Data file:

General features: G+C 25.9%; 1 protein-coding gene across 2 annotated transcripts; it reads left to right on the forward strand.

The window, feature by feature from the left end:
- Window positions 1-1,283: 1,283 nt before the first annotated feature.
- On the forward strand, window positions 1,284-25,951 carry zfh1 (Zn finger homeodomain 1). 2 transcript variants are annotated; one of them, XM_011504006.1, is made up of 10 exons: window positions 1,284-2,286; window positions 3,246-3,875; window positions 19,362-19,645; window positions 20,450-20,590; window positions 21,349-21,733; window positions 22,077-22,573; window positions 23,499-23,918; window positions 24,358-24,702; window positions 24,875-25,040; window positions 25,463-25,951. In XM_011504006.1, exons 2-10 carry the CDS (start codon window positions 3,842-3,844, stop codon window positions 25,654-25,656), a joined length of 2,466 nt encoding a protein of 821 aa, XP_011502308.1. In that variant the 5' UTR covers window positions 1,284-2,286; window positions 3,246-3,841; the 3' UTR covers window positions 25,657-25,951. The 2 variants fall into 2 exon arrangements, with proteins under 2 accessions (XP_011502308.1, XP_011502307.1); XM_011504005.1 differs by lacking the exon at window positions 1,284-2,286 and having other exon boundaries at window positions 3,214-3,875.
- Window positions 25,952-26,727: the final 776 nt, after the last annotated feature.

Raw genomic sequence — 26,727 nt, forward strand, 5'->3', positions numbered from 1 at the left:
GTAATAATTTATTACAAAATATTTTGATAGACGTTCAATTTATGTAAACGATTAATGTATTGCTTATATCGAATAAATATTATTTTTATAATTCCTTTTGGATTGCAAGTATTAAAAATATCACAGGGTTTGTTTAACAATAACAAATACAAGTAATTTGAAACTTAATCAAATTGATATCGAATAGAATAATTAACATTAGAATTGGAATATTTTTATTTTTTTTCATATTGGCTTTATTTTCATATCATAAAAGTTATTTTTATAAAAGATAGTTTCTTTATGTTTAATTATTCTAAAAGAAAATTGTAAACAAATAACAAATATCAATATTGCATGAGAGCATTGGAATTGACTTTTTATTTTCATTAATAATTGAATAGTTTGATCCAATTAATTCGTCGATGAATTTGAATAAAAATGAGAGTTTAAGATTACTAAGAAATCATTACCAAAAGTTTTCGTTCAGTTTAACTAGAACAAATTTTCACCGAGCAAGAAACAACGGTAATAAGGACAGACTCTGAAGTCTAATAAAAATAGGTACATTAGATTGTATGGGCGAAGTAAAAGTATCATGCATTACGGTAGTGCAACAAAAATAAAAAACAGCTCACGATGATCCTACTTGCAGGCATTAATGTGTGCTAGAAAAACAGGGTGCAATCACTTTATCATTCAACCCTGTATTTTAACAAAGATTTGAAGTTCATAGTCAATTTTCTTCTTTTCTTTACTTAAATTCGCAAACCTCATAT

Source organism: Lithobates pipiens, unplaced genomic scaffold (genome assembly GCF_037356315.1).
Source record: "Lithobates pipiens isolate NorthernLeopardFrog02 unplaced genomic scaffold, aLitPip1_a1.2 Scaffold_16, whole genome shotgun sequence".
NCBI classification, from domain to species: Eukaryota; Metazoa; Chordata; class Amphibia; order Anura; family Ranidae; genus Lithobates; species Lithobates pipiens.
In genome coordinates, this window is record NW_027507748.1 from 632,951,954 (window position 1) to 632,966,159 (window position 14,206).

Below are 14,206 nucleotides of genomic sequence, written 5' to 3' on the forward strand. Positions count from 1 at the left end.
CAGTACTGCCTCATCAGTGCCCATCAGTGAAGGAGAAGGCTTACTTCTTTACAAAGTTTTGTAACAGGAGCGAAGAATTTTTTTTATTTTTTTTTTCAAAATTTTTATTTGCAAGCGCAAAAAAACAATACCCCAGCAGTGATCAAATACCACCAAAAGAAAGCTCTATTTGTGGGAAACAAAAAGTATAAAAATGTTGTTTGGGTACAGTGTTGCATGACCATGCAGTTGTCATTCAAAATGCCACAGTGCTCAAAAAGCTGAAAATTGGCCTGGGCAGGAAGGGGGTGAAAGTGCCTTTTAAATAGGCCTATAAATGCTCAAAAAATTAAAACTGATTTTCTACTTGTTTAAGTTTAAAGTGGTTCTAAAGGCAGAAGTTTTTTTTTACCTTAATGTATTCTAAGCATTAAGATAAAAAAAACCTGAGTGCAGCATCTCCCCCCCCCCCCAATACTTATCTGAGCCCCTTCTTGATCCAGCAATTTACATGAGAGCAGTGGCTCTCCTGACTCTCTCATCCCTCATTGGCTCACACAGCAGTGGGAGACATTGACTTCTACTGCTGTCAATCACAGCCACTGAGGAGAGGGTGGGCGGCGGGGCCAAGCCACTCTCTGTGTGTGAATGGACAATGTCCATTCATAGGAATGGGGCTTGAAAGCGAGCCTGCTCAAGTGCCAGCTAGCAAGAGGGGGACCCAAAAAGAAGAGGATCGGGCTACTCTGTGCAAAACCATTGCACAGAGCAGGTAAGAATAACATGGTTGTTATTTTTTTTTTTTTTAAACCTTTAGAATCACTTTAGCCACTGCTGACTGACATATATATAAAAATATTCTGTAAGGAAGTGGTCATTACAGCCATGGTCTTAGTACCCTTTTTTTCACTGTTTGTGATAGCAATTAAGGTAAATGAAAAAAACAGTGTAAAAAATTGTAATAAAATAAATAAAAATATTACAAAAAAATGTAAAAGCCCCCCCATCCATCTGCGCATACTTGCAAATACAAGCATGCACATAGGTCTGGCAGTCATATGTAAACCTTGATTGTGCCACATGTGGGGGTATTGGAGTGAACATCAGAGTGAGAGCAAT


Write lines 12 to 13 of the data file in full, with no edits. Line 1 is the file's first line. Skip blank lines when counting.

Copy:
Below are 14,206 nucleotides of genomic sequence, written 5' to 3' on the forward strand. Positions count from 1 at the left end.
CAGTACTGCCTCATCAGTGCCCATCAGTGAAGGAGAAGGCTTACTTCTTTACAAAGTTTTGTAACAGGAGCGAAGAATTTTTTTTATTTTTTTTTTCAAAATTTTTATTTGCAAGCGCAAAAAAACAATACCCCAGCAGTGATCAAATACCACCAAAAGAAAGCTCTATTTGTGGGAAACAAAAAGTATAAAAATGTTGTTTGGGTACAGTGTTGCATGACCATGCAGTTGTCATTCAAAATGCCACAGTGCTCAAAAAGCTGAAAATTGGCCTGGGCAGGAAGGGGGTGAAAGTGCCTTTTAAATAGGCCTATAAATGCTCAAAAAATTAAAACTGATTTTCTACTTGTTTAAGTTTAAAGTGGTTCTAAAGGCAGAAGTTTTTTTTTACCTTAATGTATTCTAAGCATTAAGATAAAAAAAACCTGAGTGCAGCATCTCCCCCCCCCCCCAATACTTATCTGAGCCCCTTCTTGATCCAGCAATTTACATGAGAGCAGTGGCTCTCCTGACTCTCTCATCCCTCATTGGCTCACACAGCAGTGGGAGACATTGACTTCTACTGCTGTCAATCACAGCCACTGAGGAGAGGGTGGGCGGCGGGGCCAAGCCACTCTCTGTGTGTGAATGGACAATGTCCATTCATAGGAATGGGGCTTGAAAGCGAGCCTGCTCAAGTGCCAGCTAGCAAGAGGGGGACCCAAAAAGAAGAGGATCGGGCTACTCTGTGCAAAACCATTGCACAGAGCAGGTAAGAATAACATGGTTGTTATTTTTTTTTTTTTTAAACCTTTAGAATCACTTTAGCCACTGCTGACTGACATATATATAAAAATATTCTGTAAGGAAGTGGTCATTACAGCCATGGTCTTAGTACCCTTTTTTTCACTGTTTGTGATAGCAATTAAGGTAAATGAAAAAAACAGTGTAAAAAATTGTAATAAAATAAATAAAAATATTACAAAAAAATGTAAAAGCCCCCCCATCCATCTGCGCATACTTGCAAATACAAGCATGCACATAGGTCTGGCAGTCATATGTAAACCTTGATTGTGCCACATGTGGGGGTATTGGAGTGAACATCAGAGTGAGAGCAAT